Scott’s fabulous breakfast of French toast was enjoyed along the Valdez waterfront across Prince William Sound from where Brooke caught her first fish. I should also mention that breakfast was really a brunch since we started cooking at 11:30. At three in the morning Scott, Cody, and I all awoke to sirens, trucks racing along the highway behind us, and a guy running through the parking lot shouting. We didn’t really get back to sleep until around five. The funny thing is that no one else heard a thing. Thus we didn’t even leave the tent until after 9:30. We then spent some time watching the people fishing where Brooke caught her first fish and then we watched the large commercial boats reeling in a large catch.
Before leaving Valdez we went for a hike, visited the local museum, and the library. The hike was in Duck Point, a bear’s paradise. When the tidal waters come into the bay the bear not only has abundant fish to choose from, but it also has a multitude of berries and plants to eat. We came across bear scat that indicated a bear had just dined on some fresh berries. The hike was beautiful, but I was thankful to be safe back at the car when we were done. I should also mention how the day started.
Scott asked what we wanted to do since it was going to be a tough day without a proper night’s rest. I commented that I was just thankful we hadn’t been eaten by a bear. I’m thankful of that every morning, but usually we are a lot more bear weary than we were the night before. When we entered Valdez they had up one of those giant flashing signs that is usually used to indicate construction in Chicago. This indicated that there were bear in the area and not to approach them. (You don’t need a flashing sign to tell me that!) 🙂
Later that night Brooke caught her first fish. Yippee!
There was no running water so we rinsed the fish with our water which happened to be in the van which was uphill from our tent. The fresh fish water traveled right to our tent. Scott washed his hands twice, but the fish smell was still very strong. I just kept hoping that since the salmon were practically throwing themselves at the shore that the bears would bypass our tent two hundred feet away. As it turns out the day started out great with no bear encounters!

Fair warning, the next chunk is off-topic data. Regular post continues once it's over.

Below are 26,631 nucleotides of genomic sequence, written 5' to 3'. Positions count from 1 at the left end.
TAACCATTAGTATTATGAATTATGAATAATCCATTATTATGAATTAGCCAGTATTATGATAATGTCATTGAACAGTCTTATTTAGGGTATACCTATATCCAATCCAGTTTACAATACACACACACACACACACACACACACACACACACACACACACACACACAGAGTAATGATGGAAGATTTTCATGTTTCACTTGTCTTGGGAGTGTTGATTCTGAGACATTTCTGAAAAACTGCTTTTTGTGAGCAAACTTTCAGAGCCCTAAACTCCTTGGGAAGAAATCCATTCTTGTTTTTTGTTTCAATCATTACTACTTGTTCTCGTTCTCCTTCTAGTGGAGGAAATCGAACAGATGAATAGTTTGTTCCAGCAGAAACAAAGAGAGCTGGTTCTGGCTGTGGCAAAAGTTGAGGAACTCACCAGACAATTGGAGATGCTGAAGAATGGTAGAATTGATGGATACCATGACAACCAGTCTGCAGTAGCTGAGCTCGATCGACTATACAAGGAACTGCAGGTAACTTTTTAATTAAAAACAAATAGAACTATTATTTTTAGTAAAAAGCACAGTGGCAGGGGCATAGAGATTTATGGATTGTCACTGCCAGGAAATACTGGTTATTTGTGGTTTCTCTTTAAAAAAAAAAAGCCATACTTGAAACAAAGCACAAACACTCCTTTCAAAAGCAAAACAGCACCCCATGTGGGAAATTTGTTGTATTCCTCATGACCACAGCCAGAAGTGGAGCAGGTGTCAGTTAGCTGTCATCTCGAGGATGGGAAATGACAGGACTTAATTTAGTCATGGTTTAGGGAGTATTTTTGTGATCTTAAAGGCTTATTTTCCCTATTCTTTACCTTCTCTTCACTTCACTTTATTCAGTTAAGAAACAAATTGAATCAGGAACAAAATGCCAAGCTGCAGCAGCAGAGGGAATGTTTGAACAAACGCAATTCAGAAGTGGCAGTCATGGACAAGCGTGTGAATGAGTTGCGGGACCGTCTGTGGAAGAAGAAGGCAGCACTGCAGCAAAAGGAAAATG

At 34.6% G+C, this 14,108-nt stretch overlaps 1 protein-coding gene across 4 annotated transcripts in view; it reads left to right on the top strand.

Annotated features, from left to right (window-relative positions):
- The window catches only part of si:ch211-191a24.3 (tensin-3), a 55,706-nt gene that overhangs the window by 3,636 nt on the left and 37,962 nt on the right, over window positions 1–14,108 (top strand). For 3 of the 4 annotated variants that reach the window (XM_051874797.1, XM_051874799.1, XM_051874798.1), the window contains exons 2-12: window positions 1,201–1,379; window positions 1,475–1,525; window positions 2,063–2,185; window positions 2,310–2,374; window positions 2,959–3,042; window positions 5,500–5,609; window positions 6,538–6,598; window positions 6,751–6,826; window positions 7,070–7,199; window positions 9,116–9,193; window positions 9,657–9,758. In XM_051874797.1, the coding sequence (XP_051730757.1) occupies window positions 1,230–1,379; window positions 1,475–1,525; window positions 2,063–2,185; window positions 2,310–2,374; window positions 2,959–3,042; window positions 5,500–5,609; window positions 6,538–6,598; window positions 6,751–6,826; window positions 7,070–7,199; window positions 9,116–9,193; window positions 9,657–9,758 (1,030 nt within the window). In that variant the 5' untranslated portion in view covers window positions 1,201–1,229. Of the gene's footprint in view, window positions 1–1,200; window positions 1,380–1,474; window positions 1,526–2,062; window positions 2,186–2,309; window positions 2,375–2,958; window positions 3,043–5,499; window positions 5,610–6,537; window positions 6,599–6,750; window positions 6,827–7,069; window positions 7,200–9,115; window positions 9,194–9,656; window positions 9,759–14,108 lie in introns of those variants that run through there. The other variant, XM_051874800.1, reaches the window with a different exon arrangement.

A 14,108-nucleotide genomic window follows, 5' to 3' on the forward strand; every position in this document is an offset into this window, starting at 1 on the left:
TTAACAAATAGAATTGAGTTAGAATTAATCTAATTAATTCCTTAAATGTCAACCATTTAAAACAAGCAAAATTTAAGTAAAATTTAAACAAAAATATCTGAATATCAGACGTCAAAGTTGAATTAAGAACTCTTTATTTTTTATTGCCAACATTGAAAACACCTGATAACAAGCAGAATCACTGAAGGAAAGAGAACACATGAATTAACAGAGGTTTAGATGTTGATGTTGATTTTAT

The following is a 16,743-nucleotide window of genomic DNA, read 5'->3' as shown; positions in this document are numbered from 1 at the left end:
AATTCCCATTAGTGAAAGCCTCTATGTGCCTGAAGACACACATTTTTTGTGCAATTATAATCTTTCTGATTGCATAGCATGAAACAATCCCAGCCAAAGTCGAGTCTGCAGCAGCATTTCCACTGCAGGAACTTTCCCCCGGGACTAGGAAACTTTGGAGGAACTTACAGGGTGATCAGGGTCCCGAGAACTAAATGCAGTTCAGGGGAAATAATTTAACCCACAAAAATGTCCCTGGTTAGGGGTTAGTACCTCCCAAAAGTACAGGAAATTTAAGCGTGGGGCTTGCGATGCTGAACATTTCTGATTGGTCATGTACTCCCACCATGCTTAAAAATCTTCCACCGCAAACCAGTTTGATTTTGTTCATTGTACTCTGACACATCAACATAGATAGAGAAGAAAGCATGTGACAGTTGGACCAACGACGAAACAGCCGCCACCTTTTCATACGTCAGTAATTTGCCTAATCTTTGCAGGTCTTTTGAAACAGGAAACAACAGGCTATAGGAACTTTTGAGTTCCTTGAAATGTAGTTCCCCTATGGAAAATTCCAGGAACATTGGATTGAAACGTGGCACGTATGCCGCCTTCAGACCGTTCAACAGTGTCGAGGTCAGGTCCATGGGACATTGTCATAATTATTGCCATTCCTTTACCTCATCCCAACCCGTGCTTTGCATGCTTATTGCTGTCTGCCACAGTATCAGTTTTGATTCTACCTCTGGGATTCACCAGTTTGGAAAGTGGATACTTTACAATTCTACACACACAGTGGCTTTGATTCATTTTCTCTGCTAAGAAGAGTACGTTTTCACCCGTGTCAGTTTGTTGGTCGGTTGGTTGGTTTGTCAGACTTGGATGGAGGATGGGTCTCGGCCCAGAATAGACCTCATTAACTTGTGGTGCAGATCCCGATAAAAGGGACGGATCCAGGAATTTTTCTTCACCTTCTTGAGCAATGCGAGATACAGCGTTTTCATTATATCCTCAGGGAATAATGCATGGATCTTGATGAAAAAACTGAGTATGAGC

Pictures from our campsite.
I forgot to get a picture of the flashing sign, but the sign on the left says it all. The picture on the right is Scott doing the dishes in the collapsible basin.
Brooke hiking with her rainbow colored hair bands.
Brooke taking photos.
Skunk cabbage is apparently a treat to bears and was found on the path we were hiking.
After our hike we headed to the Valdez Museum.
This is a lighthouse lens from the Hinchinbrook Lighthouse which served from 1910 – 1967 eighty-eight miles from Valdez. There are sixty-eight glass prisms. It weighs in at 1,600 pounds and could be seen twenty-two miles away.
This is the Northern Pacific Fur Fish. Another incredible “fish” story…
The Alaskan pipeline began production on August 1st, 1977. It was at peak production in the 80’s, producing 1.9 million barrels day. Today it averages a million barrels a day. The museum had a half dozen bunnies just chewing away on the lawn. Between the bunnies and the snow they don’t need to mow. 🙂
Horsetail Falls and Bridal Falls along the Richardson Highway on our way out of Valdez. Scott enjoyed the drive from Glennallen to Valdez more than any other drive in the state. It was incredible, but I also really enjoyed the drive along Hatcher Pass. Everything is even more incredibly breathtaking when the sun showers us. Yeah for another sunny day!!!